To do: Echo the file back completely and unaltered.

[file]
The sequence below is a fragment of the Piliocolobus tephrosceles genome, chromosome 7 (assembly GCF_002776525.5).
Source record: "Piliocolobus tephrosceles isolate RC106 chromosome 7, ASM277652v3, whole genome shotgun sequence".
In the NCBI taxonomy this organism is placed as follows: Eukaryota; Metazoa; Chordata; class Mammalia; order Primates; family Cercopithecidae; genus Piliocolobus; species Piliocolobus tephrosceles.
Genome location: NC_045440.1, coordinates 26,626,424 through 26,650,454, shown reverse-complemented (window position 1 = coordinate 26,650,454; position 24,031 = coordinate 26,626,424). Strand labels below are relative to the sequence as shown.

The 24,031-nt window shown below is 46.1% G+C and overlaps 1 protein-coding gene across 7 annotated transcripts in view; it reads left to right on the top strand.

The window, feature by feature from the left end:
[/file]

The sequence below is a fragment of the Piliocolobus tephrosceles genome, chromosome 7 (assembly GCF_002776525.5).
Source record: "Piliocolobus tephrosceles isolate RC106 chromosome 7, ASM277652v3, whole genome shotgun sequence".
In the NCBI taxonomy this organism is placed as follows: Eukaryota; Metazoa; Chordata; class Mammalia; order Primates; family Cercopithecidae; genus Piliocolobus; species Piliocolobus tephrosceles.
Genome location: NC_045440.1, coordinates 26,626,424 through 26,650,454, shown reverse-complemented (window position 1 = coordinate 26,650,454; position 24,031 = coordinate 26,626,424). Strand labels below are relative to the sequence as shown.

The 24,031-nt window shown below is 46.1% G+C and overlaps 1 protein-coding gene across 7 annotated transcripts in view; it reads left to right on the top strand.

The window, feature by feature from the left end: